Flash boursier

Key data


(values from the Friday preceding publication)


A resilient economy

Equity indices gained ground last week, driven by tech and banking sectors and helped by the Fed Chair’s comments on the US economy and the chances of a let-up in monetary tightening.

In contrast, bond yields edged up slightly, with the US 10-year yield back at 3.70% and the German equivalent at 2.40%.

In US economic activity, the Empire State Manufacturing Survey for New York State showed a marked decline in May, clocking in at -31.8, compared with +10.8 in April. This indicates that economic activity is slowing in this important area.

By contrast, US industrial production rose by 0.5% last month according to the Fed. Economists were generally expecting no change. In detail, manufacturing output advanced by 1%, supported by a sharp acceleration in the automotive sector. Utilities output contracted by 3.1% due to lower demand for heating.

On a household level, retail sales rose less than expected in April, increasing by only 0.4% after a 0.7% decline in March. However, if the automotive and oil sectors are left out, retail sales rose by 0.6% versus a forecast of 0.2%.

The labour market remains strong. Initial jobless claims fell more than expected last week, to 242,000 from 264,000 the previous week. Economists on average were looking for 254,000 new claimants.

Concerning inflation in Europe, Germany’s industrial producer price index rose by 4.1% in April year-on-year, indicating a marked slowdown from the 6.7% increase in March. The main factor driving the rise in producer prices in April was capital goods, the price of which rose by 6.8%. Energy prices increased by only 2.8% year-on-year. Excluding energy, the headline index rose by 4.8%.

The S&P 500 ended the week ahead by 1.65% while the tech-heavy Nasdaq swung upwards by 3.04%. The Stoxx 600 Europe index added 0.72%.


Chinese equities lose momentum

Share prices in China are struggling to recover after macroeconomic figures showed that the world’s second-largest economy is not growing as briskly as hoped, despite the strong recovery in household consumption. The CSI300 index handed back all its gains from April, which had been fuelled by advances from companies close to the state and or working in AI. Trading volumes are down, signalling a change in sentiment towards Chinese equities even though the government has pledged to improve the valuations of state-owned companies and encourage them to invest.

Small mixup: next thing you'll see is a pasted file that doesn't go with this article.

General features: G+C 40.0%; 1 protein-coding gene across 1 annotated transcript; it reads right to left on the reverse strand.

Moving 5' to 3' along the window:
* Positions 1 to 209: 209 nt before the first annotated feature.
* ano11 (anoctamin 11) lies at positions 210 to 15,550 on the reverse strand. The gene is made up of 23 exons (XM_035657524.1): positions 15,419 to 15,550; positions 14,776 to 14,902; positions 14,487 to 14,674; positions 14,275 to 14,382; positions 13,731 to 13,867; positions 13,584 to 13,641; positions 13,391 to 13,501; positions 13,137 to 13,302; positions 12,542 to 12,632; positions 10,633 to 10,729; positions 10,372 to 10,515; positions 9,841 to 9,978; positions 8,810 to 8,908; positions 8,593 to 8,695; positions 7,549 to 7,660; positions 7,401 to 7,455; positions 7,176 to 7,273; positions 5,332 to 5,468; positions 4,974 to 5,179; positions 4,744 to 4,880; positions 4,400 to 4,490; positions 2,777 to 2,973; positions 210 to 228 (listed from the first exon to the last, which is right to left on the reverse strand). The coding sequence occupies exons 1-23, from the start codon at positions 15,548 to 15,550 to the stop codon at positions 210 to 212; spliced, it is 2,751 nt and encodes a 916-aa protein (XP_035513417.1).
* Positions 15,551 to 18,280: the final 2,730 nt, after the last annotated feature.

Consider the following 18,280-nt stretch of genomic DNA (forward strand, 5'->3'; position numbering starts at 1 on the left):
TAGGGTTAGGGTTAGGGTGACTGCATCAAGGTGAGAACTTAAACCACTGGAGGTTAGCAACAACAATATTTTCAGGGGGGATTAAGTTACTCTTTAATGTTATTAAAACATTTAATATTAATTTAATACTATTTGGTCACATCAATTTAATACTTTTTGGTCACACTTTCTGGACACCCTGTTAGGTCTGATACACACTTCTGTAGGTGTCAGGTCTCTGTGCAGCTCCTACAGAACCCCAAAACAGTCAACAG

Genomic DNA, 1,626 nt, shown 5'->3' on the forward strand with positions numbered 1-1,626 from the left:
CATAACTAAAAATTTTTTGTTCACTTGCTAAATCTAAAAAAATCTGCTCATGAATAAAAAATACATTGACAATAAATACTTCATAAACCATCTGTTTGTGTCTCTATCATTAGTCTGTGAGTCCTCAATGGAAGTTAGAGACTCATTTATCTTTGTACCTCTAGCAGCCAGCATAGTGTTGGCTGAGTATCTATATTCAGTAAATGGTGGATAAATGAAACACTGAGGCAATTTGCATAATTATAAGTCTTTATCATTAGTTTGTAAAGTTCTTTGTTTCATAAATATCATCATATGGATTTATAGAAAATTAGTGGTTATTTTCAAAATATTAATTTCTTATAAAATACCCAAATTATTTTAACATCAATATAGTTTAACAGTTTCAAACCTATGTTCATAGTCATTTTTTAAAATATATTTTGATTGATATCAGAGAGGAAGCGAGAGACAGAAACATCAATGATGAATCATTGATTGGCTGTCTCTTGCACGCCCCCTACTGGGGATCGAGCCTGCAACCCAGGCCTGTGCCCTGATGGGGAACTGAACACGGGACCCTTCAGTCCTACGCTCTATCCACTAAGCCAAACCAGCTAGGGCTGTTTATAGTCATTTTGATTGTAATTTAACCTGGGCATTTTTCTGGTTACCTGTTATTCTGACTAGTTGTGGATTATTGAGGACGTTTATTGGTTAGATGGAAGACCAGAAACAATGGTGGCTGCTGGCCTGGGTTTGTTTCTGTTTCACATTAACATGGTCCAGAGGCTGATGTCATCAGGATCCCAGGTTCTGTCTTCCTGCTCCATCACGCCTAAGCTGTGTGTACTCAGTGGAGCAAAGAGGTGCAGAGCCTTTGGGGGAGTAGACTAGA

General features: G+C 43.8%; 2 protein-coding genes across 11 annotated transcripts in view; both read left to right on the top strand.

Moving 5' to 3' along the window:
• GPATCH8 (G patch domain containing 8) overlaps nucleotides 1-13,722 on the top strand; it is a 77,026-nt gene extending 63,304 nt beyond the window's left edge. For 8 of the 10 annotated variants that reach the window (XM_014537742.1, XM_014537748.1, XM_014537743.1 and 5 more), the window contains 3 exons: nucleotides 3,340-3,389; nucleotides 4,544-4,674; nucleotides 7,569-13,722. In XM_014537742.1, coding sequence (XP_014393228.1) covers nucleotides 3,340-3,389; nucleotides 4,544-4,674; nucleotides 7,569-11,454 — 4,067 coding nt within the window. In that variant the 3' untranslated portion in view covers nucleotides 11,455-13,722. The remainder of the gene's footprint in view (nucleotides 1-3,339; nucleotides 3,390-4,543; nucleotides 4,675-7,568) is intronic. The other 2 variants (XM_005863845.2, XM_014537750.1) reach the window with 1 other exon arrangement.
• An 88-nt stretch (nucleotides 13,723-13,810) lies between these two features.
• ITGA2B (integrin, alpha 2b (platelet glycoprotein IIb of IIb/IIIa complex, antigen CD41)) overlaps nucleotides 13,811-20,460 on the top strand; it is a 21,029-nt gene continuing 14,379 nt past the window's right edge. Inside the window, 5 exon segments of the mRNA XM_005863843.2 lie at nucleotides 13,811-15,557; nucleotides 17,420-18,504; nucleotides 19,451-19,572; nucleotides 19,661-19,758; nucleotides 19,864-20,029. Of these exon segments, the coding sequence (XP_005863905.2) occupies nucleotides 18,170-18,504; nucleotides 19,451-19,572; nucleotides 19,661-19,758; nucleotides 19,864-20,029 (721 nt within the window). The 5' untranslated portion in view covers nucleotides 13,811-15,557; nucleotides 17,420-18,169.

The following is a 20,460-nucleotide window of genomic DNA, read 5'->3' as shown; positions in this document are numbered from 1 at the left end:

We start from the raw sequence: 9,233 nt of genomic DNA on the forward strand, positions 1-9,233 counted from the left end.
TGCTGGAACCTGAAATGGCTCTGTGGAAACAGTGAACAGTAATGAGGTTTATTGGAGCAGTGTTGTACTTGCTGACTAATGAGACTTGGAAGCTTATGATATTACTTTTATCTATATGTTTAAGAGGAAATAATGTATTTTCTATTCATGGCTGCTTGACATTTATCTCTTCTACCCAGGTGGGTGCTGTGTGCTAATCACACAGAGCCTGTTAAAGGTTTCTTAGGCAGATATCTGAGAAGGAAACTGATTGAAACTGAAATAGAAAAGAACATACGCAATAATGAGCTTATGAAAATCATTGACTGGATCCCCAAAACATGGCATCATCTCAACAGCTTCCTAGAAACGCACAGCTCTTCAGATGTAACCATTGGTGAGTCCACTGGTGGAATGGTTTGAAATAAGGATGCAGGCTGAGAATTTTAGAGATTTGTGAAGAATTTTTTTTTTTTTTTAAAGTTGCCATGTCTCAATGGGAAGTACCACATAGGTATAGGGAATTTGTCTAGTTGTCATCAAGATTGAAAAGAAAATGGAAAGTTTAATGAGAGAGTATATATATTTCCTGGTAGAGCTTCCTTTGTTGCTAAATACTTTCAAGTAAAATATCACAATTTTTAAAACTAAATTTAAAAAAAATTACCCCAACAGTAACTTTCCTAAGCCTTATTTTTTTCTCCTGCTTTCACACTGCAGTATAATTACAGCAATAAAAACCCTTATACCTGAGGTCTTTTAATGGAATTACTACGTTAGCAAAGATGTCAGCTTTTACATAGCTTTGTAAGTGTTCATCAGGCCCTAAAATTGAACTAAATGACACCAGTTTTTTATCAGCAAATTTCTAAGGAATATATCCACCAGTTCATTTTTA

Tense relations between Washington and Beijing, combined with political risk, continue to stoke fears and add to the prevailing chill blowing through the Chinese market. Daily net foreign fund flows have fallen below CNY 10 billion (USD 1.4 billion) since mid-February – a far cry from January’s record high of CNY 141 billion on the back of hopes for a strong Chinese recovery at the time.

This lack of enthusiasm is also reflected in the tech-heavy ChiNext Index, which is 20% off its July 2022 peak. Only a quarter of the stocks in the index are trading above their 200-day moving average.

Investors currently lack a catalyst to be long the Chinese market. For that to happen, China needs to deliver firmer economic activity figures – if indeed it cannot mend relations with the US administration.


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